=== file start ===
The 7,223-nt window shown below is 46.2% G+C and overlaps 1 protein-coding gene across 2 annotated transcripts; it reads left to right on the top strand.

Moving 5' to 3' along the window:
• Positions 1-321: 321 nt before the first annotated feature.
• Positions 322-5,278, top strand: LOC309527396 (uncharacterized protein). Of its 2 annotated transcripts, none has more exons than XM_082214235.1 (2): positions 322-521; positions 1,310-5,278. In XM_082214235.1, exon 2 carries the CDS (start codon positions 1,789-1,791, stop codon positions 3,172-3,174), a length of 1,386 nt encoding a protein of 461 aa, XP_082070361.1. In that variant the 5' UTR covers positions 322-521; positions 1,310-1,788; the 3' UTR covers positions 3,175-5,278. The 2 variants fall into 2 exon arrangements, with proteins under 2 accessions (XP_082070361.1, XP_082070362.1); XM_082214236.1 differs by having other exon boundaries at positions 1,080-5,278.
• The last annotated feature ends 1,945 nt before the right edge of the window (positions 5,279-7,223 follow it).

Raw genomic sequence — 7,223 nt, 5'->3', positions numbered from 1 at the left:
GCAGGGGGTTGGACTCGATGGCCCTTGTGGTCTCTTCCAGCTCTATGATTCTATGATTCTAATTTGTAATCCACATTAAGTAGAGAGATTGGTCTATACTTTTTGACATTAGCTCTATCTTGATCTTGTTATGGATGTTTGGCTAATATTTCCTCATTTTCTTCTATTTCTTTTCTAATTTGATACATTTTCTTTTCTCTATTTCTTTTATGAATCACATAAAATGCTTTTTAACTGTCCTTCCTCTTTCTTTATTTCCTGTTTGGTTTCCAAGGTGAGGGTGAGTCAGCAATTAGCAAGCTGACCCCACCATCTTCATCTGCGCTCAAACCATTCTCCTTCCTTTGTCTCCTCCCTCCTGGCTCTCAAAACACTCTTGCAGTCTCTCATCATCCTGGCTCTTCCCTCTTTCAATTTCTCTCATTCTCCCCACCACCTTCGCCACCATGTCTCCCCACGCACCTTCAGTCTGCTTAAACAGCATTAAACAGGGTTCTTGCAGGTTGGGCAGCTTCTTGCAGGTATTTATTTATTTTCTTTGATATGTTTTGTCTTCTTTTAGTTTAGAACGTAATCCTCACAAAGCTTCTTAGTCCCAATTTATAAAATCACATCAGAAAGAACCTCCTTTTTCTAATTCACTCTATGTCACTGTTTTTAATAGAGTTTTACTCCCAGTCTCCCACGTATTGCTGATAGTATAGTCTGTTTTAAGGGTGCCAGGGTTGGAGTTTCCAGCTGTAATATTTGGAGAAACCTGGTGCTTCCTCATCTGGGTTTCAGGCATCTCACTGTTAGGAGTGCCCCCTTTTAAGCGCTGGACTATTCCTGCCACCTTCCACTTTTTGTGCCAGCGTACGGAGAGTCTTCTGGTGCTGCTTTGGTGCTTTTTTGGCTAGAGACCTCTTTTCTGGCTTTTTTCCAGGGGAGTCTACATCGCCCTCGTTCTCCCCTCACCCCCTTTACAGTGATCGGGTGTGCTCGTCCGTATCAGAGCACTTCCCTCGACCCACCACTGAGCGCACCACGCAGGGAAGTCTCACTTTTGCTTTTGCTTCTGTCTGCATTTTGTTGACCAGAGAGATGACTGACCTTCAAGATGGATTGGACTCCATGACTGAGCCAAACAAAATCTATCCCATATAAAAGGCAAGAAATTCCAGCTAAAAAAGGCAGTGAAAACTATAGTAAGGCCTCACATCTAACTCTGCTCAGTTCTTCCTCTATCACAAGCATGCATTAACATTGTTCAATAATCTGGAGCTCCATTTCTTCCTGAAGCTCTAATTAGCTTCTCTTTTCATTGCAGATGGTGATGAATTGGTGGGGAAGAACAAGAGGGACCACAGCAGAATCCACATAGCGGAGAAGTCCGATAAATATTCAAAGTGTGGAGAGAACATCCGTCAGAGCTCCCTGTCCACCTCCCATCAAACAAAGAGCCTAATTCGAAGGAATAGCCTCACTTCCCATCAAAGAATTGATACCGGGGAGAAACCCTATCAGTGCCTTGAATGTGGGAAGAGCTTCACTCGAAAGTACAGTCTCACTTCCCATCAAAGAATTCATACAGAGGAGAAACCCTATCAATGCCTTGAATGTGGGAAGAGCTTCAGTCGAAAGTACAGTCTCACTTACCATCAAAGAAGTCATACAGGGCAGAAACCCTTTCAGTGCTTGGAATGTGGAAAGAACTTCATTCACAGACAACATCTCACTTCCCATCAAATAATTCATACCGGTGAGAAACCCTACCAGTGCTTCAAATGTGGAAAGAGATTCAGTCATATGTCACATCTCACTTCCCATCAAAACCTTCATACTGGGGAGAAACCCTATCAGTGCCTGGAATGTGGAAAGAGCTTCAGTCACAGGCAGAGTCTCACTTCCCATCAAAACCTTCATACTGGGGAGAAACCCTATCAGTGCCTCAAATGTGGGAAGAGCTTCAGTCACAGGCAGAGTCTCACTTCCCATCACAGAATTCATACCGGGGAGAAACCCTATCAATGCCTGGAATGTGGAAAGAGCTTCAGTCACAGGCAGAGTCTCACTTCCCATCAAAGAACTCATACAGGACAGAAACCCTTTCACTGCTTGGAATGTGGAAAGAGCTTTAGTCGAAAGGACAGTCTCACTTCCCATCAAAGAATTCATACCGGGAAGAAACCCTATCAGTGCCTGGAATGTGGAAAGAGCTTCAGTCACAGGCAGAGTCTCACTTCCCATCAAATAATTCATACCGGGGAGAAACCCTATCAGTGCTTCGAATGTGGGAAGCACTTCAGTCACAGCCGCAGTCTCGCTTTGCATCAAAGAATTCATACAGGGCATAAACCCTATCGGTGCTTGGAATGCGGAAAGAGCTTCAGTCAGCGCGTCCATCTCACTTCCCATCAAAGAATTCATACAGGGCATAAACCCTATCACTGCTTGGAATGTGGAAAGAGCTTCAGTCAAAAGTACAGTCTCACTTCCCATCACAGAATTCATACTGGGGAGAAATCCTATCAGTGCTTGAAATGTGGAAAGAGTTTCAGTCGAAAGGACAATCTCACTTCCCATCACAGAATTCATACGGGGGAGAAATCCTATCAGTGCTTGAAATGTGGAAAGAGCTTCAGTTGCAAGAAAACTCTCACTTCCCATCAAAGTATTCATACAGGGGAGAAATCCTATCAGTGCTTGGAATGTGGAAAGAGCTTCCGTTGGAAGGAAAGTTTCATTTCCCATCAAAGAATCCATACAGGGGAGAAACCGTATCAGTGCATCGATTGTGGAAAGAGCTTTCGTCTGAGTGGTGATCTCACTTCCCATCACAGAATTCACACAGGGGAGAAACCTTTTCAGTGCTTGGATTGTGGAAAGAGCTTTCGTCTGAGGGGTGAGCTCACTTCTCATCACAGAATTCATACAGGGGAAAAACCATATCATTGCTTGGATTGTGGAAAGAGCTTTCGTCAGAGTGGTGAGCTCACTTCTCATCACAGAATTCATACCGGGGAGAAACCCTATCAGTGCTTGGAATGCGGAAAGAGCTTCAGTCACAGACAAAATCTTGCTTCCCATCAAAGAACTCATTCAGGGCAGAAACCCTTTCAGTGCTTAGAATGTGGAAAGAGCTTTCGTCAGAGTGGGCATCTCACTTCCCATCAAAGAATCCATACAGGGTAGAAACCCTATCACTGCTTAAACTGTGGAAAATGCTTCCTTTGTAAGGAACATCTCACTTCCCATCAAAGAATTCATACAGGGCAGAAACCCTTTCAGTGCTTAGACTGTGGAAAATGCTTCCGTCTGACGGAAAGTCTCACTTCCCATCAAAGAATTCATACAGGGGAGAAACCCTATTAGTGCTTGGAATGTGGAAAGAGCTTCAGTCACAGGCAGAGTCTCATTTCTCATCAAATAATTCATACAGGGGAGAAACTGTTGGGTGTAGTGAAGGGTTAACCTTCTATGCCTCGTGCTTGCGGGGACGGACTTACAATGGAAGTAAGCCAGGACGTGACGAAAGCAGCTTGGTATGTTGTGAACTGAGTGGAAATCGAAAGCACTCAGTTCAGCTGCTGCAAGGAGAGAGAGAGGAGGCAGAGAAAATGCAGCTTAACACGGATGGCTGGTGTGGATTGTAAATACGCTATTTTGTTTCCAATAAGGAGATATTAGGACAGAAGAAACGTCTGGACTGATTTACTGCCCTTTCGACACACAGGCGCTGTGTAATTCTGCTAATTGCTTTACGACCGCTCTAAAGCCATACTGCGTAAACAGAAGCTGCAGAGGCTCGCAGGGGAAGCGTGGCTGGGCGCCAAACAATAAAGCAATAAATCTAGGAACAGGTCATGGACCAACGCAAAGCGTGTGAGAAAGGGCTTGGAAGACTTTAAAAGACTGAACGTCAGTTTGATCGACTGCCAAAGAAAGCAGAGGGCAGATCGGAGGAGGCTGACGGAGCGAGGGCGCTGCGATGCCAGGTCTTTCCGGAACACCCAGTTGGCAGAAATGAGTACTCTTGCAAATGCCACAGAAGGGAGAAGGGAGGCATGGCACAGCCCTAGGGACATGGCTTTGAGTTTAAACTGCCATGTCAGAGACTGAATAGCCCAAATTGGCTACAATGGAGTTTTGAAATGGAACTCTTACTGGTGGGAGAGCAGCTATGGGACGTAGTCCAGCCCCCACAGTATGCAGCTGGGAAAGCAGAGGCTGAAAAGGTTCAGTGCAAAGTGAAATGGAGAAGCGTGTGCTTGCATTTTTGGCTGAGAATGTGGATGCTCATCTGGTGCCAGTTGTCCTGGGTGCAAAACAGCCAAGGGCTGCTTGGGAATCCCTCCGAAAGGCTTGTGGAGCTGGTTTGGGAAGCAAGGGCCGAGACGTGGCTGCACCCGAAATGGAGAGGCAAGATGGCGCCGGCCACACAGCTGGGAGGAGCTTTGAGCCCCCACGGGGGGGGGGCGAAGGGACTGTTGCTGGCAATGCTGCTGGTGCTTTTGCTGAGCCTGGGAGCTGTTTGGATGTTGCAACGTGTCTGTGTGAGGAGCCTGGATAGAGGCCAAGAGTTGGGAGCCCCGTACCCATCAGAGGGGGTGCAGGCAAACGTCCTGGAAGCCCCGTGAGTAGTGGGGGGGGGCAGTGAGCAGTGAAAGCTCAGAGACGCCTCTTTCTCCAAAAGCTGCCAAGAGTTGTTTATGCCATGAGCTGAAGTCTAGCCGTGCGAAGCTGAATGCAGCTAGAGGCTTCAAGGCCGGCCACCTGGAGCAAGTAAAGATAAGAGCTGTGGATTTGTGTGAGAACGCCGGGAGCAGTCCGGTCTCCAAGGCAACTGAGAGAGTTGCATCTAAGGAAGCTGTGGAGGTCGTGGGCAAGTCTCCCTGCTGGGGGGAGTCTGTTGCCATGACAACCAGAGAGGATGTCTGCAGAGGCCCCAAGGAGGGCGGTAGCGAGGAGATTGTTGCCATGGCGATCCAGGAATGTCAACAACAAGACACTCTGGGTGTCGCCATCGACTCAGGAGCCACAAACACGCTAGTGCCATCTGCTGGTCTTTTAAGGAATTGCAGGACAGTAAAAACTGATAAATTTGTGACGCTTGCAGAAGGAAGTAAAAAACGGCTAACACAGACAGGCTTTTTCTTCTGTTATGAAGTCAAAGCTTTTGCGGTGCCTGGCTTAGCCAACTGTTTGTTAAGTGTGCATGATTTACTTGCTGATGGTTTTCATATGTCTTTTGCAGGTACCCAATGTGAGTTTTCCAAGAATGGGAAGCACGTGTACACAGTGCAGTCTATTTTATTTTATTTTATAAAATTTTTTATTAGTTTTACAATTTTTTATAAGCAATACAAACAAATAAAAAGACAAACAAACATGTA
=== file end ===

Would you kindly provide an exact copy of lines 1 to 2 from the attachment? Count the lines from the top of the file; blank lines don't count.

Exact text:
The 7,223-nt window shown below is 46.2% G+C and overlaps 1 protein-coding gene across 2 annotated transcripts; it reads left to right on the top strand.

Moving 5' to 3' along the window: